It’s a BMW i3, but not as we know it…
Once applied to a forward-thinking electric city hatchback, the i3 badge has been brought back on an electric version of the 3 Series sedan for the Chinese market.
The i3 eDrive35L is likely to remain a China-only vehicle, given it’s based on that market’s long-wheelbase 3 Series instead of the regular-wheelbase model offered everywhere else in the world.
Under the skin is a 70kWh lithium-ion battery pack, mated with a single electric motor making 210kW of power and 400Nm of torque.
That’s down 10kWh on the lithium-ion battery in the electric iX3 SUV sold in Australia, although both cars share their power and torque outputs.
Claimed range is 526km measured against generous Chinese standards.
The nose has been given a makeover with headlights that tie in more neatly with the new-look X3 and X4 than the pre-update model.
The front bumper has a more angular look that once again mirrors that of the new X3, along with the 2 Series coupe, while down back there’s also a restyled rear bumper.
Although the i3 likely won’t come to Australia, it points to what we can expect from the facelifted 2023 BMW 3 Series.
The current 3 Series only arrived in Australia in 2019, so we don’t expect this mid-cycle update to appear any earlier than 2022.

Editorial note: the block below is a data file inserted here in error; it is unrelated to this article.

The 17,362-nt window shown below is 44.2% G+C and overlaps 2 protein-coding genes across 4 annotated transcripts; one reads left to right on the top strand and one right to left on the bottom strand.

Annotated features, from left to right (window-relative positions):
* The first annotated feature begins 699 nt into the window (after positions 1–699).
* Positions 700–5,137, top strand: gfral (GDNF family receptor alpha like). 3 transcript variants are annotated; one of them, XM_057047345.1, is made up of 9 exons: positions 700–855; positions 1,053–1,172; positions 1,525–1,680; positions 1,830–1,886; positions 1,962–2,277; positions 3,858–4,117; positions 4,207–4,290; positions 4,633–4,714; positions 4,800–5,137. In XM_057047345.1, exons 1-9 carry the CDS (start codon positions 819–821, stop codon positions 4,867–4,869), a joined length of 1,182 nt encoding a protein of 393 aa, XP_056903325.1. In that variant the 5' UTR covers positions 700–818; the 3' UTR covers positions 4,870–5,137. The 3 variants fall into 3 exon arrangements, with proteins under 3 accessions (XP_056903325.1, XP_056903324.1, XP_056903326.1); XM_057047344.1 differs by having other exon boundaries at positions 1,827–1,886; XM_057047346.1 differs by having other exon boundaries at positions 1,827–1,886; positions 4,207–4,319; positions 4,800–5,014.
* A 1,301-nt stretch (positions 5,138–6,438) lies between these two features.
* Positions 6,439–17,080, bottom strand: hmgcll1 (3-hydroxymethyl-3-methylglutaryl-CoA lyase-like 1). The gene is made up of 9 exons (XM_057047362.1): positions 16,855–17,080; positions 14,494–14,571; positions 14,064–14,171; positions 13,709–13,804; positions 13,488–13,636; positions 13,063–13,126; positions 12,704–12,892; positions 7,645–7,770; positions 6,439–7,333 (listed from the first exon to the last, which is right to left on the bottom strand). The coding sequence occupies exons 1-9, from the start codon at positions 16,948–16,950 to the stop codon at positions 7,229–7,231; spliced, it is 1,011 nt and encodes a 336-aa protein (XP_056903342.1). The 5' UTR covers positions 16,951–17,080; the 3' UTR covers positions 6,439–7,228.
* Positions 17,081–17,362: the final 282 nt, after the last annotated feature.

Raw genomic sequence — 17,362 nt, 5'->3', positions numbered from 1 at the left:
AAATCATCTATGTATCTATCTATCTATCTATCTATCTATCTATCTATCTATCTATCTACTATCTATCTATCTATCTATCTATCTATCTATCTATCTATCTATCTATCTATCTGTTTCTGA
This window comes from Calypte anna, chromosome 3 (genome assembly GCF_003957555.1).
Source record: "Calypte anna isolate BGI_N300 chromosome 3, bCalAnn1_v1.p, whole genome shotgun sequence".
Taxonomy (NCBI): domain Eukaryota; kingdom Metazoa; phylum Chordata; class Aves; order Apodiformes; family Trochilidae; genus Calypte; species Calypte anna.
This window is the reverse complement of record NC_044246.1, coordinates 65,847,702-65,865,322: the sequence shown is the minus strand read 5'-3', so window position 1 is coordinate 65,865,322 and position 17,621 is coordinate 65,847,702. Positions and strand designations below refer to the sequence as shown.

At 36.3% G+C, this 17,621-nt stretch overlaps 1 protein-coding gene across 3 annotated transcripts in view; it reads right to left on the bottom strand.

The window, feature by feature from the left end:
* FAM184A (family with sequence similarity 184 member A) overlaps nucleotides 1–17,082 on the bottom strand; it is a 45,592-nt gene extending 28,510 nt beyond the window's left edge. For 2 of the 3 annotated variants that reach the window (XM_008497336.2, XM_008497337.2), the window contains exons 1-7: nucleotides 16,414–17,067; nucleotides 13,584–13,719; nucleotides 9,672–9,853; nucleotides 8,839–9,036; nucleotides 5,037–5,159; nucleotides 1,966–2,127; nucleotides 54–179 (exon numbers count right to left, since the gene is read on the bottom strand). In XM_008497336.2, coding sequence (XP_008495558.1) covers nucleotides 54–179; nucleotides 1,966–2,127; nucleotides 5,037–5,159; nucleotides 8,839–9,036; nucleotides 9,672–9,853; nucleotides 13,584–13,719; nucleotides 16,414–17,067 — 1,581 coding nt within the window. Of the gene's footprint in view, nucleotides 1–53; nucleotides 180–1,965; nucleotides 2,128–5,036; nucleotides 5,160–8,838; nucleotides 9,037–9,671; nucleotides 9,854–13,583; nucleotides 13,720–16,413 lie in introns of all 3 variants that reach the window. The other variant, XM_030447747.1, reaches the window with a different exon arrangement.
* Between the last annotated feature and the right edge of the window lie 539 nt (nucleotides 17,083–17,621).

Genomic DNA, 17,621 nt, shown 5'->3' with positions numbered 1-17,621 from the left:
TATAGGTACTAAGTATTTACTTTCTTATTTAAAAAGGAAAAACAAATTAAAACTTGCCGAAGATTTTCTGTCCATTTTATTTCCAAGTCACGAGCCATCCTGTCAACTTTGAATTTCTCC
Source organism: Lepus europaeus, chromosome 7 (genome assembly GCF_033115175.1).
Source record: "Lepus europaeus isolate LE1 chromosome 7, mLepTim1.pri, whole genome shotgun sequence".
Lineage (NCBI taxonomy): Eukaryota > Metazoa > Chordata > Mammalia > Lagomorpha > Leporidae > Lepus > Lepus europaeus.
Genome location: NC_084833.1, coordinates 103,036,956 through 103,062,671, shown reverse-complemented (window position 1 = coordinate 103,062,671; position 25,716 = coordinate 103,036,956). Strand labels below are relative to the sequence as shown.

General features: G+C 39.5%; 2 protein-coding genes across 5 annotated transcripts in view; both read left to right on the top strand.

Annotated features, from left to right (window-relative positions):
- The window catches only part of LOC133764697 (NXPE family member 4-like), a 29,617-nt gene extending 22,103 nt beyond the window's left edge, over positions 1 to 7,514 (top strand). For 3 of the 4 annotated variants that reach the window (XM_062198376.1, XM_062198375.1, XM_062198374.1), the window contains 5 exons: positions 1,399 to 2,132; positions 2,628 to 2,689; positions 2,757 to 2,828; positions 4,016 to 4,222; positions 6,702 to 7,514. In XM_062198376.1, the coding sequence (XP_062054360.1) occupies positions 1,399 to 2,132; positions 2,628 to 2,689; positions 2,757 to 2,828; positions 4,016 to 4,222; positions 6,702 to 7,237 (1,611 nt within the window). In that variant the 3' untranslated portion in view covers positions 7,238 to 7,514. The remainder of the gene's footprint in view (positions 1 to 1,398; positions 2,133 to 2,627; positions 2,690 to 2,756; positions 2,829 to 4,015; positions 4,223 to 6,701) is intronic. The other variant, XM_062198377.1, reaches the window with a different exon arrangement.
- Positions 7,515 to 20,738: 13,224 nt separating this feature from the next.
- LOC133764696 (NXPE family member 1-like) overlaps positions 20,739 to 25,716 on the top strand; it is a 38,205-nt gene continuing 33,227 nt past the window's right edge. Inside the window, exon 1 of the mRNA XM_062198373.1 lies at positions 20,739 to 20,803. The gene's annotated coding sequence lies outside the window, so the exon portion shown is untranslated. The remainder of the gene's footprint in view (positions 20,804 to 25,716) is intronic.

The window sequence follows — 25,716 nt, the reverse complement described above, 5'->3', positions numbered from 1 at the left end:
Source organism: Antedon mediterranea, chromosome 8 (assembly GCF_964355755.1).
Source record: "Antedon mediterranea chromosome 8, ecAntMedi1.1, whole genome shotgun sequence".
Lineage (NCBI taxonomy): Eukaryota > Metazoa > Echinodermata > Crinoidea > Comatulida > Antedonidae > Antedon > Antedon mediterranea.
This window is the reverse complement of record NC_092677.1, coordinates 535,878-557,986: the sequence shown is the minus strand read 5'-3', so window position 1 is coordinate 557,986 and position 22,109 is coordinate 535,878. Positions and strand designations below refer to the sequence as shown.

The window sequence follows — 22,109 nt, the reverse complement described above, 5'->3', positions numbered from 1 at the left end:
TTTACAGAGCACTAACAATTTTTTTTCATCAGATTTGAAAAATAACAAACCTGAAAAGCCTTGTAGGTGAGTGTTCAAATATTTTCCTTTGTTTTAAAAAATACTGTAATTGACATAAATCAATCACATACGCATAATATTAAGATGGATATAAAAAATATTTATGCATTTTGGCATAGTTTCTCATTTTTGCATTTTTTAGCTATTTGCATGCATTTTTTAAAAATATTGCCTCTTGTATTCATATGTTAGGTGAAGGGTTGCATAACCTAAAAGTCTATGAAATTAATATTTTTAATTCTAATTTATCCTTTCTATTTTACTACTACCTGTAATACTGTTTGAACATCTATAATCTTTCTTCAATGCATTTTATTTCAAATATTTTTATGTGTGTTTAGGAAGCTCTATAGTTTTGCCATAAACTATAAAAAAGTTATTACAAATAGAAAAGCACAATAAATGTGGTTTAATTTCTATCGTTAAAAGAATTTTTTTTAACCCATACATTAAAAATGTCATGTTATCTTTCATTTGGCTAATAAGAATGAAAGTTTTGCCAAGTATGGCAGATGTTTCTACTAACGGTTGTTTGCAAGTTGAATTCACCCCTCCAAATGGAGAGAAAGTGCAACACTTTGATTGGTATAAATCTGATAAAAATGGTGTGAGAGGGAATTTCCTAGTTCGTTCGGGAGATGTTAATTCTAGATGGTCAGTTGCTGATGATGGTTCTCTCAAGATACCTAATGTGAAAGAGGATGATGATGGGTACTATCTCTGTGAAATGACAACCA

It’s likely we will see an electric 3 Series in Australia eventually. BMW is said to be developing another all-electric 3-Series-sized sedan on its Neue Klasse architecture that’s due by 2025.
Autocar reports the sedan, codenamed NK1, will be positioned as an electric alternative to the next-generation 3 Series much as Porsche will simultaneously offer its Macan and the new, unrelated Macan EV.
Unlike the i3 sedan, i4, and soon-to-be revealed i5 and i7, the NK1 will reportedly blaze its own path.
It’s set to receive an “electric-centric” design with unique proportions and fresh styling elements, plus the flat interior floor and longer wheelbase typical of dedicated EVs.
All new electric BMWs from 2025 onwards will use the Neue Klasse architecture, with the architecture eventually replacing today’s FAAR and CLAR architectures.